Pike’s Fish Geekery hits you for 78234 (critical). You die.

Of Pike and Penguins: And It Was Good

This is part three of my “Discovering Linux” series. Here’s Part One and Part Two.

2007 was a busy year. I was graduating from university and as such, that February I was smack in the middle of senior projects, all of which seemed to be happening right at the same time. Still, I was coming up with excuses to sneak away and use my Linux-ified Laptop. I lurked around on Ubuntu Forums and idled on Linux-related IRC channels. And more and more, having Windows XP on my desktop was starting to bother me. It was compounded by discovering that downloading an mp3 from Apple would play on my iPod but not Winamp, and downloading an mp3 from Microsoft would play on Winamp but not my iPod. This irritated me beyond belief. How could these companies expect to justify not-pirating-stuff if they made it so difficult to listen to music? I didn’t think I could do much about it, though. I needed Windows for games, right? And all those other programs that Linux couldn’t use, right?

I can’t recall what I was doing with my computer, exactly, that fateful day in February. It was the week that all of my senior projects were happening. Film shoots, theatrical plays. I wasn’t working at the time, having saved up a lot of money to take the year off, and yet there were days that I was gone from 9am until well after midnight.

And somehow, amidst all of this, I managed to royally screw up my computer. I think I must have known that what I was doing would screw it all up, because I conveniently happened to back up all of my important files the day before. Maybe I was trying to set up a dual-boot… who knows, really. I can’t remember. Regardless of what I was doing, though, I destroyed my Windows XP. Here’s how I wrote it on my Livejournal at the time:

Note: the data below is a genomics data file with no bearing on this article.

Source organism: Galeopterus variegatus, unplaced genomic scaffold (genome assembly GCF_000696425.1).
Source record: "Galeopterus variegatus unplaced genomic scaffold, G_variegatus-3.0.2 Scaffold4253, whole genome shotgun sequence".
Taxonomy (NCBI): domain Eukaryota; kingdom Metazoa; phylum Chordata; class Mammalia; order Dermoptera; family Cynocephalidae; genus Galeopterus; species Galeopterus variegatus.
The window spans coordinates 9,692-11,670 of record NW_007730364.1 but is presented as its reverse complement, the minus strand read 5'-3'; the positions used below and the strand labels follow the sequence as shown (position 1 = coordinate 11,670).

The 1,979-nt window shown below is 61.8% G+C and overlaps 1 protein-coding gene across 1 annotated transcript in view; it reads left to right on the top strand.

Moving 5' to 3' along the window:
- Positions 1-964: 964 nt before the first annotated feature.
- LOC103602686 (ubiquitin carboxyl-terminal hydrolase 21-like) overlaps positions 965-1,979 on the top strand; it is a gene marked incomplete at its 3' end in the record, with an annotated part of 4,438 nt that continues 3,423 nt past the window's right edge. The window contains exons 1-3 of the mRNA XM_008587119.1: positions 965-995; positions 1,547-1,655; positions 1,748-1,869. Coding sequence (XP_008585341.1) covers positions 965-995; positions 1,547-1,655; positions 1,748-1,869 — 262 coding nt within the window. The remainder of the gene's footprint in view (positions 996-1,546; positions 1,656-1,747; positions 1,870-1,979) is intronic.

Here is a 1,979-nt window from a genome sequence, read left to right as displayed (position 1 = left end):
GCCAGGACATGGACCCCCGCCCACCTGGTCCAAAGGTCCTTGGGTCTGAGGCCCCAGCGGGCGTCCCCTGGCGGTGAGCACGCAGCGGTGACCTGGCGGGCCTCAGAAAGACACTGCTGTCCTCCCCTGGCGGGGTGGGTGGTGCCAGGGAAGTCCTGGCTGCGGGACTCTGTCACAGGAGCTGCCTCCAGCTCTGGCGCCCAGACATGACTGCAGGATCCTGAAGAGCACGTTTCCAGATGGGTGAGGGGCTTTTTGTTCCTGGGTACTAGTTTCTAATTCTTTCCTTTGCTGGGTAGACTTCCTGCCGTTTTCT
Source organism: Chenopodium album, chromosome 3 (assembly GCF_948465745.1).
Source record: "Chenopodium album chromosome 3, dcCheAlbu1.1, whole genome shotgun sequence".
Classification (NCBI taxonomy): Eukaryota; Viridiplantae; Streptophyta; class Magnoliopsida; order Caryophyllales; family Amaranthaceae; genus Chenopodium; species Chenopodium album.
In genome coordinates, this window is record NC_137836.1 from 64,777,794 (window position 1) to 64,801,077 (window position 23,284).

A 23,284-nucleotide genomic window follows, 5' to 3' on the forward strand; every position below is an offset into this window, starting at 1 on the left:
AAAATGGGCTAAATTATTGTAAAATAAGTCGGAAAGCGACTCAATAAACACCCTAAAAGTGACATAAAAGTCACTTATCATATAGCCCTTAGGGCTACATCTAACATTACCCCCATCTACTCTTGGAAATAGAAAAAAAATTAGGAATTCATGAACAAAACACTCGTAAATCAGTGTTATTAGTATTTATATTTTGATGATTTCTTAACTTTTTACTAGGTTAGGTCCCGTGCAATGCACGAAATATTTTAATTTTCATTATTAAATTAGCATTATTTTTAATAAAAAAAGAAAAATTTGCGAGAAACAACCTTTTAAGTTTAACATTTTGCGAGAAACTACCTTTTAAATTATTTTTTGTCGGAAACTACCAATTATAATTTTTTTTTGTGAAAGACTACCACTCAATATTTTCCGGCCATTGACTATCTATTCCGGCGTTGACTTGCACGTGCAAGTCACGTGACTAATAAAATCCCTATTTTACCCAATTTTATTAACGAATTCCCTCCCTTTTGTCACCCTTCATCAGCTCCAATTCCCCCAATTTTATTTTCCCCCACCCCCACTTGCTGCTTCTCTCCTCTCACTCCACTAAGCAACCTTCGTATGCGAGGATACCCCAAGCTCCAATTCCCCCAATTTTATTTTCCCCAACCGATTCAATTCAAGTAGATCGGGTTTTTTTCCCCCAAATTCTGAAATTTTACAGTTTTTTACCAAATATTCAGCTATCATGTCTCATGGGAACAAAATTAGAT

I was just going around minding my own business (okay, maybe I was sorta messing with things… >.> shh!) and I had to restart my computer and when it came back up I was greeted with all sorts of fun “OMG CAN’T BOOT, OMG NO DISK, OMG RESTART, OMG STUCK” errors. Going into the BIOS didn’t help me at all, and a Google search on my trusty laptop informed me that the solution for this particular error was essentially this: “Nobody knows exactly what causes this error. Here is a list of 5,389,126,734 things you can try that may or may not randomly fix your computer. If none of those work, you’re screwed.”

So what did a very exasperated and rather un-amused Pike do?

Stuck the Kubuntu 6.06 CD in the drive and reformatted, of course.

Granted, it wasn’t all fun and games and smooth sailing. I had tons of display and graphical issues and I became very well-acquainted with the dpkg-reconfigure xserver-xorg command. And, if I recall correctly, I actually had to go out and buy a new wireless card. All of this in the middle of my senior projects that determined whether or not I’d graduate.

And yet, it was worth it. For the first time in years I felt like I was doing something really and truly productive and, dare I say, fun involving my computer. It was challenging and frustrating and it was a blast, and within two days I was all set up and ready to go.

…and that’s how it happened. Since then I’ve been a Linux user. Three years as of last month.

A lot of things have happened since then. I began playing World of Warcraft in May of 2007. I am forever grateful that I was a full-time Linux user before I started playing because I can guarantee you now that I would never have considered a full-switch to Linux if I was on Windows when I started playing and I thought that maybe Linux might do something to my precious WoW. (Um yeah, I was a serious addict for a while. *cough*)

WoW on Linux/Wine was relatively easy to set up– although I had no sound the first day or two that I played– but this was quickly fixed and I leveled to 70 (the then-level cap) without ever logging onto a Windows box. Things got tricky when I started raiding and suddenly Ventrilo was a must; Ventrilo, try as I might, never ever worked for me on Linux.* So it was that February of 2008– after one year of being an exclusive Linux user– I caved and turned my computer into a dual-boot machine. I’ve dual-booted since then, although I don’t particularly like it. I give Linux the lion’s share of my hard drive and only ever use Windows for Ventrilo or FRAPS, and since those are very situational uses I still do consider myself to be a “Linux exclusive” user in the end.